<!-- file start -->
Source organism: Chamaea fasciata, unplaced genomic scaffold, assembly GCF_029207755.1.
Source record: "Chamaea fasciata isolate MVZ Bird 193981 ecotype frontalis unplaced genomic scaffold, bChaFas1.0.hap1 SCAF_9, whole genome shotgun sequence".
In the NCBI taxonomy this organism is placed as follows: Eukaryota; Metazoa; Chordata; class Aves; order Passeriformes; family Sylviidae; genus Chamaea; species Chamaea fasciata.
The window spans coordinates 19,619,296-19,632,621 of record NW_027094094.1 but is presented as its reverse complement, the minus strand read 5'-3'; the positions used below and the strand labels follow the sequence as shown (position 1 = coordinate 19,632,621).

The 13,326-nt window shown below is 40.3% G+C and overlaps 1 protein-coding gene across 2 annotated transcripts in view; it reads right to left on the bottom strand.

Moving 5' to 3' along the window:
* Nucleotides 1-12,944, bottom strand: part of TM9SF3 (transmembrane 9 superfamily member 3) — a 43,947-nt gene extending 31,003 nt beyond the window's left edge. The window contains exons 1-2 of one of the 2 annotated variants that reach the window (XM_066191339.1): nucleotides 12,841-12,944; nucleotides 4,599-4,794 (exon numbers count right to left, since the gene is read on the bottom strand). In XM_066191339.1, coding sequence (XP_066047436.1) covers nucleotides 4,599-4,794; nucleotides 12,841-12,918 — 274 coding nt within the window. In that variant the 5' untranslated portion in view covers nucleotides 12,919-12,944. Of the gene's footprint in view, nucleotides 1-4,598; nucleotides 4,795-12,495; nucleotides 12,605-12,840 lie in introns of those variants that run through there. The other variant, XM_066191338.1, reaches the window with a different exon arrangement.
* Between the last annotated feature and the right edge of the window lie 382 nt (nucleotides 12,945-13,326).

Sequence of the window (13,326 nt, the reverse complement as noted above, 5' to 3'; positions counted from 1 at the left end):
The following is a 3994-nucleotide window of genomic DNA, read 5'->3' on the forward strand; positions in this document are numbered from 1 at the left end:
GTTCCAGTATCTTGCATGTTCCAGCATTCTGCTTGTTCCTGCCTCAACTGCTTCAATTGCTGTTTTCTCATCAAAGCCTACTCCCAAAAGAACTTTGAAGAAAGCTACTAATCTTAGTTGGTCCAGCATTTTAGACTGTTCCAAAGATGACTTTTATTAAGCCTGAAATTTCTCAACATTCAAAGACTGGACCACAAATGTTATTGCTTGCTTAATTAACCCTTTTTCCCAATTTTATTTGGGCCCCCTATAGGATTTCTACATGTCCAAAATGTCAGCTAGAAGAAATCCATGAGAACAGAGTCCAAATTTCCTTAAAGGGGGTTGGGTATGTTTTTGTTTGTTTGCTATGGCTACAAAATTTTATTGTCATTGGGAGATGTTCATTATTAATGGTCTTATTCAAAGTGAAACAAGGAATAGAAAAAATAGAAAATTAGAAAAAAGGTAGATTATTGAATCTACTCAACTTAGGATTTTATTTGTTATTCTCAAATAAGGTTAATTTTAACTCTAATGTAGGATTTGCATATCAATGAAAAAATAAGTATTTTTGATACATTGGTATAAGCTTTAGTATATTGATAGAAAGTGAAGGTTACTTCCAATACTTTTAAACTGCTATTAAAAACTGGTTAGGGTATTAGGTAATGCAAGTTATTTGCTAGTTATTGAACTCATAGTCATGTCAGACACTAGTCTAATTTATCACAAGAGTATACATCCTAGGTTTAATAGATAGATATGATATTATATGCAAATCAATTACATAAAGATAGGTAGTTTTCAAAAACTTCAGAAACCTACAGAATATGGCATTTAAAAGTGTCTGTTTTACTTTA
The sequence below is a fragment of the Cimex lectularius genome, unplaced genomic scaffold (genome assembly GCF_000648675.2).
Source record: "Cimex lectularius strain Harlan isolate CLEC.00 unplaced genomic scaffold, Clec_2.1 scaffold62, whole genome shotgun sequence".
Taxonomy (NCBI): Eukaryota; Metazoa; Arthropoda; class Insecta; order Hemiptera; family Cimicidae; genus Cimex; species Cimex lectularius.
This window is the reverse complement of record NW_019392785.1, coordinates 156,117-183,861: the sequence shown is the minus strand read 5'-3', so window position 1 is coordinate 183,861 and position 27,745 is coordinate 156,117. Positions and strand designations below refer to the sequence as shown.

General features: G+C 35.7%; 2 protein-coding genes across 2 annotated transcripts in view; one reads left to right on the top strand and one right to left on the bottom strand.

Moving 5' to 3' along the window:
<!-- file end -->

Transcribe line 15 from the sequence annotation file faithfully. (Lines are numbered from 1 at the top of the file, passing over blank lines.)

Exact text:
This window is the reverse complement of record NW_019392785.1, coordinates 156,117-183,861: the sequence shown is the minus strand read 5'-3', so window position 1 is coordinate 183,861 and position 27,745 is coordinate 156,117. Positions and strand designations below refer to the sequence as shown.